"We find it hard to believe that Julia would have been involved with drugs in any way" said a friend of the family. We have been down this path before and it leads only to dead ends. Richard Benson wrote in 1996 in The Face, a magazine that does not find it hard to believe that nice girls like Leah and Julia may use drugs "We walk now in a veiled land....". The veil he was referring to was the veil that exists between a world in which drugs are common place, part of a youth culture and a world in which denies or demonises their use. The death of Leah Betts proved how near and yet how far these worlds are from one another. As Benson wrote "On the night she took Ecstasy ... she was sitting in her Mums and Dad's living room having a birthday party while they sat in the kitchen. When the veil was lifted, it was found that the veiled and unveiled worlds were not merely close to one another. They were the same". Six teenagers have died after taking ecstasy in the past 10 years; 55 after drinking too much alcohol. But could you tell which was the bigger danger, from reading newspapers? The world regards them differently. The TV star Caroline Aherne admitted, after leaving a private clinic, that she was an alcoholic. Her treatment cost her pounds 17,000, but she said it saved her life. Aherne's case was reported sympathetically. We like Mrs Merton and know she has had a hard time lately. Her "confession" meant that she joined the expanding cast list of celebrity alcoholics. A few days earlier Kevin Kennedy, who plays Curly Watts in Coronation Street, had held a press conference at which he detailed his drink problem. He was promoted to face up to his addiction after Kevin Lloyd, Tosh in The Bill, drank himself to death in May. Three days before Lloyd died he had told a friend: "I can't stop drinking now. I know it's killing me."
Many lesser known boozers drink themselves to death. They are the real alcoholics anonymous. We don't know where they are. We only know that most of them certainly cannot afford to spend time recovering in private clinics. Our image of alcoholism is muddled to say the least, veering as it does between the bruised and battered winos we see gathered on park benches, and glamorous stars such as Liz Taylor and the model Paula Hamilton who bravely battle in public to stay clean and sober.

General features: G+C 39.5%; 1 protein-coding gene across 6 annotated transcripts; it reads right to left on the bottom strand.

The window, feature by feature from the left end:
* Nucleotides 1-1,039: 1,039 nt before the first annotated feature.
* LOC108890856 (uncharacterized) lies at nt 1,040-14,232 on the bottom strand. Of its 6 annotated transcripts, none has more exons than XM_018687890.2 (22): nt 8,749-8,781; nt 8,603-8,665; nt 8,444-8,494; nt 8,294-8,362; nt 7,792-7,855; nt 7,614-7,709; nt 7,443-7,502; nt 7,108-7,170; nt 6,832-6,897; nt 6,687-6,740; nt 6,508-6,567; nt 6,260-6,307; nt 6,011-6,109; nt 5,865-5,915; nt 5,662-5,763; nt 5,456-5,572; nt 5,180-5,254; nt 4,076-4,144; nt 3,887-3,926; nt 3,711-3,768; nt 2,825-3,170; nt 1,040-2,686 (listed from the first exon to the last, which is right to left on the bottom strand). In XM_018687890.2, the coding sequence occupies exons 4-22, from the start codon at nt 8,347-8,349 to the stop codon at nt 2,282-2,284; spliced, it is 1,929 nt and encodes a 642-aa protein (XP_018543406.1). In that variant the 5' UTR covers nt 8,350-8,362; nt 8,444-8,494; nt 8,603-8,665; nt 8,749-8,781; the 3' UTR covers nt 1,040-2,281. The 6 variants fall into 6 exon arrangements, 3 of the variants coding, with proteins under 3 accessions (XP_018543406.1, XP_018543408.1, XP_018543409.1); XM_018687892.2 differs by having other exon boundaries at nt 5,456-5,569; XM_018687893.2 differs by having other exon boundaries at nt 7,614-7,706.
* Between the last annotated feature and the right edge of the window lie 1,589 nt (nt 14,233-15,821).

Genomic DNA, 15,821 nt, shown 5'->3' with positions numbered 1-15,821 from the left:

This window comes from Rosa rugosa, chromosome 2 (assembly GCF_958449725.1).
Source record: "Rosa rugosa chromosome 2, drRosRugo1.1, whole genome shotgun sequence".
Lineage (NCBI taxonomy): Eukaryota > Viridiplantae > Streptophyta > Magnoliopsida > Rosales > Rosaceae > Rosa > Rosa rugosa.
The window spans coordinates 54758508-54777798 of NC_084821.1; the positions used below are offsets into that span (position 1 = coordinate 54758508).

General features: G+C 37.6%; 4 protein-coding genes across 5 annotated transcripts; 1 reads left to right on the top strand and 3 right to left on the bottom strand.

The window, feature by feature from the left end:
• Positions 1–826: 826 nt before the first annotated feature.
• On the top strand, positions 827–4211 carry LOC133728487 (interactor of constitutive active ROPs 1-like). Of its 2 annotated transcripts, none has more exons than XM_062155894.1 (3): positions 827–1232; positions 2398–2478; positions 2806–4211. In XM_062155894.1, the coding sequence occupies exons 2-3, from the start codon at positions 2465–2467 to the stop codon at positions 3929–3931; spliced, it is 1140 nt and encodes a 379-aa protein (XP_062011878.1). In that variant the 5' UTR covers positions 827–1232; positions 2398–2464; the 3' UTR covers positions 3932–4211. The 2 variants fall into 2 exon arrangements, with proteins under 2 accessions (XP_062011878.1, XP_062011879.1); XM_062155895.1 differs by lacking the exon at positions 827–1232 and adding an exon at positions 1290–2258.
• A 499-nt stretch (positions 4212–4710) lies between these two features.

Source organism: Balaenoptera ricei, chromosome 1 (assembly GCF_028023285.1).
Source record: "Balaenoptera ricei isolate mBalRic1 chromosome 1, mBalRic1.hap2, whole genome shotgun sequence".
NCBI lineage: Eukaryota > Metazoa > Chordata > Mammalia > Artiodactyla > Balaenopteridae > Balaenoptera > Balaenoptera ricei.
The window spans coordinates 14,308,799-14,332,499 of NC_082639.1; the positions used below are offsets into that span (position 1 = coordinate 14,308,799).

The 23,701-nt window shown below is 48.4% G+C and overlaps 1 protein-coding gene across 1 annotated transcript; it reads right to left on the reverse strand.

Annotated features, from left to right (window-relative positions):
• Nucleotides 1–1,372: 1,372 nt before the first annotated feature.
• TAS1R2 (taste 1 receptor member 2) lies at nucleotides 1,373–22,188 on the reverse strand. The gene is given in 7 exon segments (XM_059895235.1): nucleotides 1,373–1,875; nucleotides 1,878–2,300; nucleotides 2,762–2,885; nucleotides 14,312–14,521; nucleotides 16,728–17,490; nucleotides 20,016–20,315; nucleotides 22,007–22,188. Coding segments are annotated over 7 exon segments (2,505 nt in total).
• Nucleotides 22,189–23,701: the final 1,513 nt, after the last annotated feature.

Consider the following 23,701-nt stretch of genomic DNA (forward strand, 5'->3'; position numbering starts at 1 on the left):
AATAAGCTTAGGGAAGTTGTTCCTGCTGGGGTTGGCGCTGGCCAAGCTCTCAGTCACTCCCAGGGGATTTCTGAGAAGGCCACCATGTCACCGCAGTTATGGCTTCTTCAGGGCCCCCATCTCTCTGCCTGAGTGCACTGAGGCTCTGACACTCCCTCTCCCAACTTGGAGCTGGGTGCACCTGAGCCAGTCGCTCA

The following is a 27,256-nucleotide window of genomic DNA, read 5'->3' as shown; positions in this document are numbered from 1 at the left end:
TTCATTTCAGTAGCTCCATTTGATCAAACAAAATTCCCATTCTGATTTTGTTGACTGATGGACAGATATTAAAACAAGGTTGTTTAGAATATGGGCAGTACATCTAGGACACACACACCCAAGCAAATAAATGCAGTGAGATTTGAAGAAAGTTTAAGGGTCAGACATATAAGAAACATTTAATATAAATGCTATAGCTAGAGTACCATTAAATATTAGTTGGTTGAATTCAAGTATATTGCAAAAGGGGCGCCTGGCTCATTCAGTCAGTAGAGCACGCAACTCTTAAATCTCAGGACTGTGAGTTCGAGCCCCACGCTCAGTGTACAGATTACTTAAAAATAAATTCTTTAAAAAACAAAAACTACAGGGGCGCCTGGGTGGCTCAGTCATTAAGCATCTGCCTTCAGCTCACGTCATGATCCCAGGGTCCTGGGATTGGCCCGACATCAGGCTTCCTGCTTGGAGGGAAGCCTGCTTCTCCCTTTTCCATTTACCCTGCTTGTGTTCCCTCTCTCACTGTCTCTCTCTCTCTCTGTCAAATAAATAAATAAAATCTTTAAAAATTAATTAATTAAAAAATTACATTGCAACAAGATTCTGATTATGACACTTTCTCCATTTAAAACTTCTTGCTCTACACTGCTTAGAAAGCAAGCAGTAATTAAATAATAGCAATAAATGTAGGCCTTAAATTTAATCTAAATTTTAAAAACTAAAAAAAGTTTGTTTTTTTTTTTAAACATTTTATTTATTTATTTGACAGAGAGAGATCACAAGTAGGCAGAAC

Ordinary alcoholism and the misery it causes is not something we pay much attention to. Perhaps it is too close to home. After all, alcohol is everywhere, and within our everyday experience. This is not some weird killer drug. It is our sanctified social lubricant. It is simply what we do, and just because some poor sods do it too much, doesn't mean that the rest of us shouldn't do it at all.
Politicians do not say much about alcohol. How can they? Huge amounts of revenue are raised in form of tax on drink. Anyway, alcohol is central to political culture. The bars of the House of Commons are full of those who, like many of us, drink to relax, drink because there is nothing better to do, drink in order to feel part of whatever it is that is going on. Edwina Currie once told me that when she first entered the House she was surprised to find that you spent most of the day not really drunk but not really sober either. So she stopped drinking.
Yet the moral panic about drugs and the youth population, and the Government's refusal to talk sensibly about drugs policy, mean that we are not confronting what is really dangerous for our kids. Smoking, more than any other drug, kills, but smoking does not cause antisocial behaviour. Those who smoke know the risks they are taking. They are unlikely, because of their nasty habit, to cause death and destruction to anyone other than themselves. Drinking on the other hand, has massive repercussions for the whole of society, as Dr Abraham of the Medical Council on Alcoholism has said: "Alcohol diseases are hidden because alcohol is a legal drug. The social consequences (ie actions) of tobacco are minimal. In alcohol they're massive - crime, violence, accidents, divorce, family feuds."